New York Sheriffs: No, we won't be enforcing Cuomo's Thanksgiving restrictions

New York Governor Andrew Cuomo threw caution to the wind this week and issued yet another mandate in the name of the pandemic. This time he said that he was limiting the number of people who could gather in private residences for Thanksgiving to a maximum of ten people. I’m fairly certain that, by this point, everyone knew that “pandemic fatigue” had been setting in and there was a limit as to how much of this government intrusion people were going to tolerate. Well, it appears that the horse has finally bucked, as the saying goes. A number of Sheriffs, primarily from upstate and Long Island, have now announced that they have no intention of attempting to enforce this rule. (NY Post)

In a scathing Facebook post on Saturday, Fulton County Sheriff Richard Giardino questioned the legality of Gov. Cuomo’s newly instituted 10-person cap on parties and other gatherings in private residences.

“Frankly, I am not sure it could sustain a Constitutional challenge in Court for several reasons including your house is your castle,” the sheriff wrote in the Saturday post.

“And as a Sheriff with a law degree I couldn’t in good faith attempt to defend it Court, so I won’t,” he said.

Giardino noted his office, with limited resources, has scant legal options to enter private homes other than search warrants, invitations or under an “emergency circumstance.”

Sheriff Giardino went on to snidely comment that “obtaining a Search Warrant to enter your home to see how many Turkey or Tofu eaters are present is not a priority.”

Giardino wasn’t the only one. Washington County Sheriff Jeff Murphy simply said there would be “no enforcement.” Saratoga County Sheriff Michael Zurlo was a bit more expansive in his response, sayingI can’t see how devoting our resources to counting cars in citizens’ driveways or investigating how much turkey and dressing they’ve purchased is for the public good.”

Prior to that, a group of Staten Island Republican officials released a statement blasting the idea. In fact, even in a state as heavily tilted toward the Democrats as New York is, you would be hard-pressed to find anyone willing to speak up in defense of this order.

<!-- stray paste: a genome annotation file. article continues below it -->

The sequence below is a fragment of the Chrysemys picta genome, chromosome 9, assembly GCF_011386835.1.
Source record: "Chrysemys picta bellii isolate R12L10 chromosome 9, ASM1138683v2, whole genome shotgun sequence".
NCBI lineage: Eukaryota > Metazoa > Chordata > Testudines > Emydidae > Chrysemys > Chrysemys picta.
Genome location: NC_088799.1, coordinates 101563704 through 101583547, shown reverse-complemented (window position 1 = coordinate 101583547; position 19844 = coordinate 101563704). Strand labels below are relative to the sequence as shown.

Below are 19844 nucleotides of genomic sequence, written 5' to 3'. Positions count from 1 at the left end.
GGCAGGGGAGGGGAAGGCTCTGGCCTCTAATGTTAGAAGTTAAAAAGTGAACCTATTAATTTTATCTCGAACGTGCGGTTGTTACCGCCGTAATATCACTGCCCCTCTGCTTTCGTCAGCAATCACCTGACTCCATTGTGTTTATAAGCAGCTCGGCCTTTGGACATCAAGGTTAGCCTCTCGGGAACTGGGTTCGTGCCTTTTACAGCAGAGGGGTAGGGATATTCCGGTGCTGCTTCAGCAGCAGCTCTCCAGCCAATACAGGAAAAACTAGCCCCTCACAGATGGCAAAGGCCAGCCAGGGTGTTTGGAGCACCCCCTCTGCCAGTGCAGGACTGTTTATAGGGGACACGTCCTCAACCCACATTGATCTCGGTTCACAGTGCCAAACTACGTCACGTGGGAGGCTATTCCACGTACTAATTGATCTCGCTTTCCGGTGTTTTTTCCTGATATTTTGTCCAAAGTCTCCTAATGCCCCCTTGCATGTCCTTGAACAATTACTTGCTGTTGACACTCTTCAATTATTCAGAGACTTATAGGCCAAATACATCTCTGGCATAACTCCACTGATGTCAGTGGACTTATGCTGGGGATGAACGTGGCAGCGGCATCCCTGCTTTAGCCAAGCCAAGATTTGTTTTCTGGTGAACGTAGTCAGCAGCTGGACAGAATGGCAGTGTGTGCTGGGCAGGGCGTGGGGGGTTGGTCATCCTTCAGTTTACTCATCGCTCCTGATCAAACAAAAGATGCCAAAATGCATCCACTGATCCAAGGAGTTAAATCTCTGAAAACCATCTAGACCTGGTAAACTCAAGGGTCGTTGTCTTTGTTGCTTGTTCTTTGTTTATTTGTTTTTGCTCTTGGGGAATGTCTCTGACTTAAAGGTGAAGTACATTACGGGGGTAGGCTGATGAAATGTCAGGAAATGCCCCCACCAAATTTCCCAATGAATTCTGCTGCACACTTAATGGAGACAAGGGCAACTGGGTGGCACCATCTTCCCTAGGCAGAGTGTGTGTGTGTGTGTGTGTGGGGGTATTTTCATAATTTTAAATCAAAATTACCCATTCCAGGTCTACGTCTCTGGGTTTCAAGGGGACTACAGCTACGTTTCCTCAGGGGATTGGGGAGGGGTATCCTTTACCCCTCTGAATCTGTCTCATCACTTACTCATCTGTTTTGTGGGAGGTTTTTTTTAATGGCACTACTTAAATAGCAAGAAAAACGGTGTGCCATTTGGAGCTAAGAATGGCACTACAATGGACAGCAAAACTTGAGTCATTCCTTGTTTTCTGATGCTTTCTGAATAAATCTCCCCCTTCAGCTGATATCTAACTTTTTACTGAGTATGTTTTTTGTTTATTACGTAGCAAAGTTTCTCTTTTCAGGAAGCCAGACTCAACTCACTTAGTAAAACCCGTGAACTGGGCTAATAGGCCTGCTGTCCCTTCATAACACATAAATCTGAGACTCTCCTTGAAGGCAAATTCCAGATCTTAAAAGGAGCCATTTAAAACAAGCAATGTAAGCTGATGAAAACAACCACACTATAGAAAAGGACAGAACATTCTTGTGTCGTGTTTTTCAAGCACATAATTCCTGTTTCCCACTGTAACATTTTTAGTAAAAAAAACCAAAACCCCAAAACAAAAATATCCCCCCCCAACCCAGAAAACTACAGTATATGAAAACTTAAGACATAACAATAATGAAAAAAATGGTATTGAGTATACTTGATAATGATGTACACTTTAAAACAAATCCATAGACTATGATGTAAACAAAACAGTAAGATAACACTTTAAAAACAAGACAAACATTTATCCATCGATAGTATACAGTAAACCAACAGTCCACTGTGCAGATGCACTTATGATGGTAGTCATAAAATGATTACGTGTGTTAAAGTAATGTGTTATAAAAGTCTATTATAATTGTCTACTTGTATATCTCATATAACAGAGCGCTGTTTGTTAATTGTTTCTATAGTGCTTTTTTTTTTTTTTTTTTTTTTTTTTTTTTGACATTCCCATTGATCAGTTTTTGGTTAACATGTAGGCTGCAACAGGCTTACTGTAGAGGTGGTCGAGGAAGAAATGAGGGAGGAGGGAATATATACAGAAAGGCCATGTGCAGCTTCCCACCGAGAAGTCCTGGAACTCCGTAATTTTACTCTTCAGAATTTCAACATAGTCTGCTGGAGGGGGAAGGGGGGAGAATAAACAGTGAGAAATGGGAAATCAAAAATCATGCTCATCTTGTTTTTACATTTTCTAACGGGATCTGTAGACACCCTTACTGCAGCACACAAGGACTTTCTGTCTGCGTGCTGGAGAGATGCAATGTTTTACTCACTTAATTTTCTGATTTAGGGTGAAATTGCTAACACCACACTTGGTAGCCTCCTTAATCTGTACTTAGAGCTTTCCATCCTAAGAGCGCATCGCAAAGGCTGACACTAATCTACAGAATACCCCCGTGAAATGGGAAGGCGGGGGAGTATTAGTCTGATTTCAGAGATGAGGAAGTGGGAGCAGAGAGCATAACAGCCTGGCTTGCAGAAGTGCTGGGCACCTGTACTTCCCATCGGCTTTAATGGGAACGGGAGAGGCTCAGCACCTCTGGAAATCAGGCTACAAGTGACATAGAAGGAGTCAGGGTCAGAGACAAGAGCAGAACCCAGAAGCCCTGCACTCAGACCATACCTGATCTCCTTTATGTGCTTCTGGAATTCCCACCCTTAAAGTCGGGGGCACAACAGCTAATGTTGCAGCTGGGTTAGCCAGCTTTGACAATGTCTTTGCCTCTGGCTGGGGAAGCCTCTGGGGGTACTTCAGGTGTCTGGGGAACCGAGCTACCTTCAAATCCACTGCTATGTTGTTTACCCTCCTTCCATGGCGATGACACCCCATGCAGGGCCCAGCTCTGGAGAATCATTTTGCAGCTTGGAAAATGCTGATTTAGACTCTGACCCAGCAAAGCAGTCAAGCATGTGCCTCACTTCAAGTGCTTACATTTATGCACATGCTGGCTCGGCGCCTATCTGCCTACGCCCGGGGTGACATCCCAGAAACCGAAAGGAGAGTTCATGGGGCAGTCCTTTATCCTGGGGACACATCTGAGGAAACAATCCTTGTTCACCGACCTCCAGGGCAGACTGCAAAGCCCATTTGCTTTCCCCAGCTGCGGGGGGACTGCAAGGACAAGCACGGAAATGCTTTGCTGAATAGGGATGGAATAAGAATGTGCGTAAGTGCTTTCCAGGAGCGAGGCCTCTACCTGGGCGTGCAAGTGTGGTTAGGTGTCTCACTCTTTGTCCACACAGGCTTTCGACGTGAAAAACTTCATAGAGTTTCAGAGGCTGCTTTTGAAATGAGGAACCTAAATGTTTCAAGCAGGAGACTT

I can’t imagine the Governor is very happy at the moment. Andrew Cuomo is nearly as infamous for his short temper and angry outbursts as his CNN anchor brother Chris. Diplomacy isn’t exactly his strong suit. But this was always going to be seen as a preposterous order. Even if the sheriffs wanted to comply, how would they go about it? As Sheriff Giardino suggested, they can’t just drive around their entire county tallying up how many cars are in each driveway and then go ask for a warrant to bust into the house.

As I said at the top, this moment has been coming for quite a while now. All over the state (and indeed much of the country) people have had to put up with seeing the schools shutting down, reopening, and then shutting down yet again. Employees in too many industries were sent to the unemployment lines in the spring, called back in the fall and are now back out of work again. Older citizens with little online technical experience have been forced to replace hugging their relatives with Zoom calls. It was already more of a burden than many were willing to bear.

Demanding that larger families pick and choose who could or couldn’t come to sit around the Thanksgiving feast table was clearly a bridge too far. People have let their elected leaders and local law enforcement officials know that this was simply too much and many of the sheriffs and state Assembly members were clearly listening. So what happens to an executive mandate when law enforcement proclaims that they will not be punishing those who violate it? It becomes a non-factor and the governor making the proclamation is shown to be a paper tiger. And that’s what’s happening to Andrew Cuomo this week.